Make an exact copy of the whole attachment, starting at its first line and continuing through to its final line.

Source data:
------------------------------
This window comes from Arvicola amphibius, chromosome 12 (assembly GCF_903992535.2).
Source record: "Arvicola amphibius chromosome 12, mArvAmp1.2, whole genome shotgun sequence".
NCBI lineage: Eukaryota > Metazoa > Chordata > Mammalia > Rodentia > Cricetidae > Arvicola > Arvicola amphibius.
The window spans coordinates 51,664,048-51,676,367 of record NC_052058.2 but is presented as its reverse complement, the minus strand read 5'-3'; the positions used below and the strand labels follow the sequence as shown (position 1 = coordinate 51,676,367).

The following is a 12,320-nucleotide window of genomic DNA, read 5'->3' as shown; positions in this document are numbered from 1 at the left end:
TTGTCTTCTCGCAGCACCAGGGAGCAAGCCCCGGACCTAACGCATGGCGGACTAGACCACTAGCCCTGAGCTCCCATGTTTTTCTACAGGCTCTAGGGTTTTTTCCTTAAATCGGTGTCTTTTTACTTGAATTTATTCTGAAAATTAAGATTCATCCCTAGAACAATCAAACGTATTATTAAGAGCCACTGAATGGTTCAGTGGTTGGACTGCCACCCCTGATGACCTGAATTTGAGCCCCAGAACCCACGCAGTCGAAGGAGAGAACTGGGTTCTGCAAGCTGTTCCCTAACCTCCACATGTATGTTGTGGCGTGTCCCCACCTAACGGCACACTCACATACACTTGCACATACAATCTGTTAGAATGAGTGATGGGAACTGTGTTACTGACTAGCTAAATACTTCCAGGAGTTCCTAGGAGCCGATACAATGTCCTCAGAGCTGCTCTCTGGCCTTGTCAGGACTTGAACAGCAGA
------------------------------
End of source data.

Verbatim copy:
This window comes from Arvicola amphibius, chromosome 12 (assembly GCF_903992535.2).
Source record: "Arvicola amphibius chromosome 12, mArvAmp1.2, whole genome shotgun sequence".
NCBI lineage: Eukaryota > Metazoa > Chordata > Mammalia > Rodentia > Cricetidae > Arvicola > Arvicola amphibius.
The window spans coordinates 51,664,048-51,676,367 of record NC_052058.2 but is presented as its reverse complement, the minus strand read 5'-3'; the positions used below and the strand labels follow the sequence as shown (position 1 = coordinate 51,676,367).

The following is a 12,320-nucleotide window of genomic DNA, read 5'->3' as shown; positions in this document are numbered from 1 at the left end:
TTGTCTTCTCGCAGCACCAGGGAGCAAGCCCCGGACCTAACGCATGGCGGACTAGACCACTAGCCCTGAGCTCCCATGTTTTTCTACAGGCTCTAGGGTTTTTTCCTTAAATCGGTGTCTTTTTACTTGAATTTATTCTGAAAATTAAGATTCATCCCTAGAACAATCAAACGTATTATTAAGAGCCACTGAATGGTTCAGTGGTTGGACTGCCACCCCTGATGACCTGAATTTGAGCCCCAGAACCCACGCAGTCGAAGGAGAGAACTGGGTTCTGCAAGCTGTTCCCTAACCTCCACATGTATGTTGTGGCGTGTCCCCACCTAACGGCACACTCACATACACTTGCACATACAATCTGTTAGAATGAGTGATGGGAACTGTGTTACTGACTAGCTAAATACTTCCAGGAGTTCCTAGGAGCCGATACAATGTCCTCAGAGCTGCTCTCTGGCCTTGTCAGGACTTGAACAGCAGA